What Trump Is Promising?
Trump made manufacturing and trade a large part of his campaign’s platform; delivering sharp criticism on companies that manufacture overseas, especially those under NAFTA and TPP. He has also promised to punish companies that outsource their jobs.Given what we already know about manufacturing, it’s very unlikely jobs will be brought back to the United States. Trade and economic experts have previously stated that manufacturing jobs are very unlikely to come back on a large scale.
Which is why I was surprised to read a piece published by Fast Company’s Elizabeth Segran, where, at the end, she claimed that 2017 could be the year of “Made in the USA” for the fashion industry. Of course, as Segran admits, it’s unknown that Trump will follow through on his promises. It is unclear if Congress will work with him either.
Both Trump and Vice President-Elect Mike Pence have rewarded a company who has promised to keep some jobs in the US with tax credits. This could lead many to believe that the new administration could pave the way for aspiring fashion designers or those considering returning home to manufacture their products in the United States.
However, it’s not exactly easy to manufacture clothes in the United States, whether you’re an immediately recognizable brand or a start-up. While cost is certainly a factor in production abroad, it is much more nuanced than that.
It Takes Skill
Being a garment worker isn’t an unskilled job. It requires knowledge about various textiles and fabrics and the ability to cut and sew them. In an interview with Fashionista in 2015, Hanky Panky founder Gale Epstein explained that talent became very difficult to find as the workforce shrank and moved overseas. With fewer employees domestically, that means fewer people will have the ability to train new hires. It could also mean less of an incentive for people who are interested in the industry to seek out such opportunities. This raises the question of how many people who are about to enter the workforce actually know how to use sewing equipment or have any knowledge about making clothes. Companies opening up shop in the U.S. might have a very hard time finding people who can make clothes to their standards.
Will They Pony Up?
In addition to finding the right employees, fashion brands would have to trust that their (potential) customers are willing to shell out the extra money. Yes, surveys reveal that consumers care about where their purchases are from. However, what people say they do is sometimes very different from what they actually do. Consumers on a budget aren’t particularly interested in where the product they’re buying was made; when presented with a cheap, foreign-made item and an American-made- albeit more expensive- item, consumers leap for the bargain.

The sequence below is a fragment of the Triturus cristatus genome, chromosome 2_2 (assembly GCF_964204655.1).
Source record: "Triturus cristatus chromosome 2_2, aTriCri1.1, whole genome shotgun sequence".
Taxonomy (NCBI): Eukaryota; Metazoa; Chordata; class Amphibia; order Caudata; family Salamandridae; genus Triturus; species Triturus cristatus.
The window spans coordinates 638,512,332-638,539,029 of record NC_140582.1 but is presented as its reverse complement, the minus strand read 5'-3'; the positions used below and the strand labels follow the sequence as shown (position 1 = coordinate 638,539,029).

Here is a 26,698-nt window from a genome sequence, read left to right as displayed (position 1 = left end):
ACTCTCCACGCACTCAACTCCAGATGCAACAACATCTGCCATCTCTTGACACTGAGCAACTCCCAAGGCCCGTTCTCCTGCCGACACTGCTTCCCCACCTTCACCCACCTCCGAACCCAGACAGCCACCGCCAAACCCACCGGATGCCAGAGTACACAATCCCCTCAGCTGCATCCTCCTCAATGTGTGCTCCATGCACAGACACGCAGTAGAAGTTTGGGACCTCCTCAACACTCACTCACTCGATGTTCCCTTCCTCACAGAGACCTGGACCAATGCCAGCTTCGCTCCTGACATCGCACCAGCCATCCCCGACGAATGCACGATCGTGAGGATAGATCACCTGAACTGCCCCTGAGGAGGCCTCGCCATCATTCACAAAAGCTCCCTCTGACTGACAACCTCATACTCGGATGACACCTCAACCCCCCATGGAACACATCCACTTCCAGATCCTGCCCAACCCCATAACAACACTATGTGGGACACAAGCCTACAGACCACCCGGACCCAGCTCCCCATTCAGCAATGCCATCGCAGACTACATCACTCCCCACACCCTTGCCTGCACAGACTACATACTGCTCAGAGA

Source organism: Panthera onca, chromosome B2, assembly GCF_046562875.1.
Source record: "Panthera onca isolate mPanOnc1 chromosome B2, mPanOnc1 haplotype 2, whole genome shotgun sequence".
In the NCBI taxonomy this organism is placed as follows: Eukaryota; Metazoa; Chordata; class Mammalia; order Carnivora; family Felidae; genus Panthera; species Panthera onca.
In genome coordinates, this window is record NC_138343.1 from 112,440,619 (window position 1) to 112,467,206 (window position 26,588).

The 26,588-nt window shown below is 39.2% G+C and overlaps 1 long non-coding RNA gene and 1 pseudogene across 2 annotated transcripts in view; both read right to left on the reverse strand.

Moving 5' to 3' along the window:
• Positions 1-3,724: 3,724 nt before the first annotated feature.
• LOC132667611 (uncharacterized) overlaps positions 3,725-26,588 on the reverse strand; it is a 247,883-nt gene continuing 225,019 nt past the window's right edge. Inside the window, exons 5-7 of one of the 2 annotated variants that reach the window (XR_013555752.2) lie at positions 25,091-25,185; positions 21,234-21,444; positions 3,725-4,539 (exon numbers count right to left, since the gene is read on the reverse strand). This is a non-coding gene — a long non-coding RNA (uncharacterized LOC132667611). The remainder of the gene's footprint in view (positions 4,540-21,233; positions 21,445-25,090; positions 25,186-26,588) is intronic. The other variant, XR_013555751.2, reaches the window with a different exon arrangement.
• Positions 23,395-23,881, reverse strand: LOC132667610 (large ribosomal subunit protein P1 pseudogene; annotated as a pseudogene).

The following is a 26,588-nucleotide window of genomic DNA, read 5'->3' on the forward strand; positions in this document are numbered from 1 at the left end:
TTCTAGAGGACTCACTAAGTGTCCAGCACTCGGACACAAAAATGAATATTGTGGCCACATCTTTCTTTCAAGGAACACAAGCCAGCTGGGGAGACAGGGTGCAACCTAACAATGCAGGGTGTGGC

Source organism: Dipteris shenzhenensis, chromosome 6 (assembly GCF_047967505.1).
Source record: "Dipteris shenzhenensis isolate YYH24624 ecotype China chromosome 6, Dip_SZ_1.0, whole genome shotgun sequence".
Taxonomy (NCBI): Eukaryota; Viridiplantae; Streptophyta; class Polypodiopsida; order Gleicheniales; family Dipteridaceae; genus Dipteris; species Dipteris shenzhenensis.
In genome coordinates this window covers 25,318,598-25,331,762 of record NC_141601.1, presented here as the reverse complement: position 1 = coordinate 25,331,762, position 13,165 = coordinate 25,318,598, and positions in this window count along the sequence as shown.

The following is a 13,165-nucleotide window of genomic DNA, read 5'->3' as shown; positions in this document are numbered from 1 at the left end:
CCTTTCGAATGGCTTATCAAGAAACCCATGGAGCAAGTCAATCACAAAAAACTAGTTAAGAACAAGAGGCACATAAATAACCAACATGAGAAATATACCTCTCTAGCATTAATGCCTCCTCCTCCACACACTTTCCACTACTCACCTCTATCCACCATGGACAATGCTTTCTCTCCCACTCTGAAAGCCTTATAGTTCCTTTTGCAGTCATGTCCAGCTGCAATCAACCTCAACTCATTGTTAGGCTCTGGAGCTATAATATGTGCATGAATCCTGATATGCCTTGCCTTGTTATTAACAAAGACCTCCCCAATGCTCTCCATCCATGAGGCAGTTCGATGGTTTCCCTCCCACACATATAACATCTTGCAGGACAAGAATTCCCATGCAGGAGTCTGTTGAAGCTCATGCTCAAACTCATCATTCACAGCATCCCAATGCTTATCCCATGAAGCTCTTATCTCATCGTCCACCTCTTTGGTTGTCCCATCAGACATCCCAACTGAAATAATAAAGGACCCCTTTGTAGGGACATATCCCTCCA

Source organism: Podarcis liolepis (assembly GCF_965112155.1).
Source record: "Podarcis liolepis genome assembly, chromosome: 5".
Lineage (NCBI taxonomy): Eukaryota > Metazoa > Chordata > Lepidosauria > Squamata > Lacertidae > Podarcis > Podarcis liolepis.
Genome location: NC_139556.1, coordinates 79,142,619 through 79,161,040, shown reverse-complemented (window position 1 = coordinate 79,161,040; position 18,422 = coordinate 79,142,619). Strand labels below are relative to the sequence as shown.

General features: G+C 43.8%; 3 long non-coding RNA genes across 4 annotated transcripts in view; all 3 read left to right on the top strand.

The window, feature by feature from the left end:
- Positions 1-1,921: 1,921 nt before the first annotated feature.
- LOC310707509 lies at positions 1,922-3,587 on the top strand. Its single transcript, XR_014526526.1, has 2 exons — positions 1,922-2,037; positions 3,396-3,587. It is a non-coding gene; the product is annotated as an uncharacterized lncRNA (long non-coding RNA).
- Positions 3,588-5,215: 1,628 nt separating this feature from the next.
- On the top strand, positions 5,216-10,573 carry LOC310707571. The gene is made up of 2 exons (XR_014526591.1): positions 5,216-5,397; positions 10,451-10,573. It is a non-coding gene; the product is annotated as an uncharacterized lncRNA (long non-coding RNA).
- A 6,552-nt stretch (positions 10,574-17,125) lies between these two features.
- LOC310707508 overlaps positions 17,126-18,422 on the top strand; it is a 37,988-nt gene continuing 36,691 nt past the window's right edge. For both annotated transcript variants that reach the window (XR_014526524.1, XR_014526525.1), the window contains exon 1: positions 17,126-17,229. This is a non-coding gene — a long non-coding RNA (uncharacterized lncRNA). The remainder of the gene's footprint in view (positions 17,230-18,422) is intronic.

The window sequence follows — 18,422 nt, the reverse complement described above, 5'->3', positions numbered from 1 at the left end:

Let’s discuss the ethical component of moving to the United States, as it’s always the first line of defense against companies like Gap. Many point to sweatshop conditions – or even the Rana Plaza collapse specifically- in order to highlight that American manufacturing is not only better but more ethical. I’ve even read blogs where people who boast that their clothes are more ethical because they were made in the U.S. Sadly, it’s very likely they’re being misled.
It’s important to note that clothes with a “Made in America” label are more than likely made somewhere in the Los Angeles region. In December 2016, the University of California at Los Angeles released a report revealing that conditions in many factories in the L.A. garment district were dangerous, hostile and unhealthy. In September 2016 – eighteen garment manufacturers in the L.A. area were faced with lawsuits regarding having “no workers’ compensation insurance and for garment registration violations.”
We still have to hold the fashion industry to a high standard when and if they decide to open up shop in Garment Districts. In fact, I’d challenge everyone to hold them to a higher standard because we’re paying more for a supposedly better option.
Everyone should do their part in supporting US-based companies and/or those that are transparent about their practices. But let’s not promise fashion-forward folks that there will be a rise in domestic (or ethical) manufacturers in the next coming years, regardless of political affiliations. It’s dangerously misleading; they definitely have their work cut out for them.